Recently, a really great article was published over on the Code Climate Blog. Titled “7 Patterns to Refactor Fat ActiveRecord Models”, it’s a must read for everyone who works with Rails. If you haven’t read it, go do so.
Seriously. I’ll wait.
Anyway, at the very top of this list is a recommendation to extract value objects, and it got me thinking about a pattern I really like, which I wanted to share with you today.
In my day to day work, my value objects most often represent some special kind of string. A “slug” for a URL, a tag name, a specially formatted record name… whatever.
When that formatting logic needs to be reused, I’ve often seen code that places it into a mixin. Instead, I’ve taken to creating a value object by subclassing string, allowing simple reuse of the formatting logic anywhere in the codebase, and the ability to check the class of the object, to see if it’s been formatted. A couple of examples:
class Slug < String def initialize(object) object = object.to_s.downcase.gsub(/[^0-9a-z]+/, '-').gsub(/^-|-$/, '') super end end
A formatted “record name” (name attribute on an ActiveRecord object) – I use a unique index on the column, so I want to make sure the records are formatted consistently to avoid differences in spacing (that people might not immediately notice) from causing success/failure:
class RecordName < String def initialize(object) object = object.to_s.strip.gsub(/\s+/, ' ') super end end
Ruby treats String subclasses just like strings. Unlike the kinds of equality tests you might implement in your own objects, no check is first made that both classes are the same, and it doesn’t matter which side of the operator you put them on. So:
Slug.new("Unformatted Text!") == 'unformatted-text' # => true 'unformatted-text' == Slug.new("Unformatted Text!") # => true
Now, you can check that the string you’re receiving has been formatted elsewhere in the codebase without a regexp, and format it if needed:
str = Slug.new(str) unless str.is_a? Slug
If you’re concerned about mutability, you can always freeze in the initializer – I prefer to adhere to a contract that I won’t mutate these objects. Or, with some additional work, the mutator methods could be updated to support the formatting requirements, too.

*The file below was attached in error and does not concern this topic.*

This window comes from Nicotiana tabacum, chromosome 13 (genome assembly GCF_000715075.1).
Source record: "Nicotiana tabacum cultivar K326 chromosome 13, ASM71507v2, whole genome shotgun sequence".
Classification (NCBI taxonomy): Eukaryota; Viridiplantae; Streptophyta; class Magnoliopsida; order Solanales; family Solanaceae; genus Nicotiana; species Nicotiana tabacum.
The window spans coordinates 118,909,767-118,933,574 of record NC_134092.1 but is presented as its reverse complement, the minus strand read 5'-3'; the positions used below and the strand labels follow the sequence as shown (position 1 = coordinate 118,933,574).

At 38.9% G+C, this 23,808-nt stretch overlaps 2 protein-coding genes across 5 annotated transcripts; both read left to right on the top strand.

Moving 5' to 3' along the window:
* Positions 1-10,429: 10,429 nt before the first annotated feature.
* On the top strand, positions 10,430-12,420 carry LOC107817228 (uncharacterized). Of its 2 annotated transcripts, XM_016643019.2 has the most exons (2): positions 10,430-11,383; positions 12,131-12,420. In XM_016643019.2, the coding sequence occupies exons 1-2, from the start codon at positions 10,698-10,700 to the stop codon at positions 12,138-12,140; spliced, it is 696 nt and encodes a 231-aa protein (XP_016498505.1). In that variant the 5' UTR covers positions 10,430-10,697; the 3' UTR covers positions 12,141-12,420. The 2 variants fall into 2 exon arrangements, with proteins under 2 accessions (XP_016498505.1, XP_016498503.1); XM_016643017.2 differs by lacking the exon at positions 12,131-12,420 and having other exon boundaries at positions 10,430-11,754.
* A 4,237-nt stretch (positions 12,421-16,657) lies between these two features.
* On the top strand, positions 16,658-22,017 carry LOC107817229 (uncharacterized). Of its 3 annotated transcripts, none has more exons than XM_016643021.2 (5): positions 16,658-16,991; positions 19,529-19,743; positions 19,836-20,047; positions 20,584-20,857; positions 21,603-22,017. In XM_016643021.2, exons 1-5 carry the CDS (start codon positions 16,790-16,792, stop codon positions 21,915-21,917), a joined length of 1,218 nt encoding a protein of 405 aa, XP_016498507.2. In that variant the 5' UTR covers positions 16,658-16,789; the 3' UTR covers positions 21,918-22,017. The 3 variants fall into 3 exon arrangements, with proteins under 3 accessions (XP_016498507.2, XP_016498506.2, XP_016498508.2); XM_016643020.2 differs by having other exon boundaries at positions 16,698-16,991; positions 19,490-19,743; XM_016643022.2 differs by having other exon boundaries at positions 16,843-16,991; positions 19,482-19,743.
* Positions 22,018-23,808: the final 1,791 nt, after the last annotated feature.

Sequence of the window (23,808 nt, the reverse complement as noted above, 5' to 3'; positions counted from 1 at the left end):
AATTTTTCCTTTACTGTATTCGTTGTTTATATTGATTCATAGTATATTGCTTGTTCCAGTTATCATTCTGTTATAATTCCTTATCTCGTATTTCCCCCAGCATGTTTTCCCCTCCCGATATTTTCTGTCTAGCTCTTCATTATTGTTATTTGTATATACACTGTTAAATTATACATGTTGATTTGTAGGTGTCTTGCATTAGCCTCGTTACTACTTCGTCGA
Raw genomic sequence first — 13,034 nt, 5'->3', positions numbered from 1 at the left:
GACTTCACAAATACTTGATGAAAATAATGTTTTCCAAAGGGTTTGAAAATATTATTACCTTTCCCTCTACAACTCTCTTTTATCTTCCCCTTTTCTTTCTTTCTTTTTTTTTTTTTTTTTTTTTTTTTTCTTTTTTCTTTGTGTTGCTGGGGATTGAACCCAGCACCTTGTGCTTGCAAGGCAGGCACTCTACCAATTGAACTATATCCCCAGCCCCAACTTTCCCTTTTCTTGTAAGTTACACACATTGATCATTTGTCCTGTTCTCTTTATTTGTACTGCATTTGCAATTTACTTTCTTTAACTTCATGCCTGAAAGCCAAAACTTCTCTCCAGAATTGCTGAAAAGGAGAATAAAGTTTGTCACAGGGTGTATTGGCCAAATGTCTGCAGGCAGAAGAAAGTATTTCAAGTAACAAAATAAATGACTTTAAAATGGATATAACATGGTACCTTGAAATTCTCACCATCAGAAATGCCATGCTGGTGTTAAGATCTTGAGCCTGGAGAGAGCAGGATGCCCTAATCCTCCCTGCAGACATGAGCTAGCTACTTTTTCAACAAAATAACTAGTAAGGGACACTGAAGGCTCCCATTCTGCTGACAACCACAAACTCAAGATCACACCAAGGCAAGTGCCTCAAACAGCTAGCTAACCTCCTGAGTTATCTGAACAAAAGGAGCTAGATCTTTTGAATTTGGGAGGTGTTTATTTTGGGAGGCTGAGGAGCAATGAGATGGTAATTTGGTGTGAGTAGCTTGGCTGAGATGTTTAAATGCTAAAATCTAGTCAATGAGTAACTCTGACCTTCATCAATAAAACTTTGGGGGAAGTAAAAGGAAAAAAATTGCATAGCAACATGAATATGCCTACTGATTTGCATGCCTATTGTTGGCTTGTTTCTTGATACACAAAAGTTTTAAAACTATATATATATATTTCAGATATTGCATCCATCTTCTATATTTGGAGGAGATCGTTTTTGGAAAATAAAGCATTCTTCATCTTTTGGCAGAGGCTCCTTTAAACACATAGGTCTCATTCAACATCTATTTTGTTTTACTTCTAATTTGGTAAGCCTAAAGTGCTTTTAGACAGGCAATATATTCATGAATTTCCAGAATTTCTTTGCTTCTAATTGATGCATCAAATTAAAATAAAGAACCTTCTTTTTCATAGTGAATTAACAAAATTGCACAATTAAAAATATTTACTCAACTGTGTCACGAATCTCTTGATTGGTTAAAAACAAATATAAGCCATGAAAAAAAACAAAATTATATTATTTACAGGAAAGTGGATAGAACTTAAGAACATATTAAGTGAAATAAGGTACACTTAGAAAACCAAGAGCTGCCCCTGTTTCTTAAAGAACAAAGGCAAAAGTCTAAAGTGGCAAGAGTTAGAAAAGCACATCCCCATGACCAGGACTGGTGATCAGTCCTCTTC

Now, a final example that yields somewhat mixed results: a refactoring of the Rating class in the article at Code Climate.
A case could be made that a Rating is, in fact, a special kind of string. It has a value from A-F, allows comparison against other things in string form, hashes like its string value, etc. The comparison order being reversed, however, removes much of the benefit of “being a string,” since we can’t use strings and ratings on either side of all operators, as above.
class Rating < String def initialize(object) object = cost_to_rating(object) if Numeric === object object = object.to_s.upcase raise ArgumentError, "Ratings are A-F!" unless ('A'..'F').include? object super end def <=>(other) val = super and -val end alias better_than? > alias worse_than? < private def cost_to_rating(cost) case cost when 0..2 'A' when 2..4 'B' when 4..8 'C' when 8..16 'D' else 'F' end end end
To be clear, if your object differs significantly enough from a string (as above) then you probably want to reconsider using this pattern. For quick and easily reusable formatting consistency that fits your domain model, however? The original value object, String, is hard to beat.
[Update] To be even clearer, this pattern is for value objects – that is, you shouldn’t be changing them. As nicholaides correctly points out in the comments below, Ruby does some voodoo to optimize certain string operations. Don’t expect your custom initializer to be called on objects instantiated as a result of things like String#gsub.comments powered by Disqus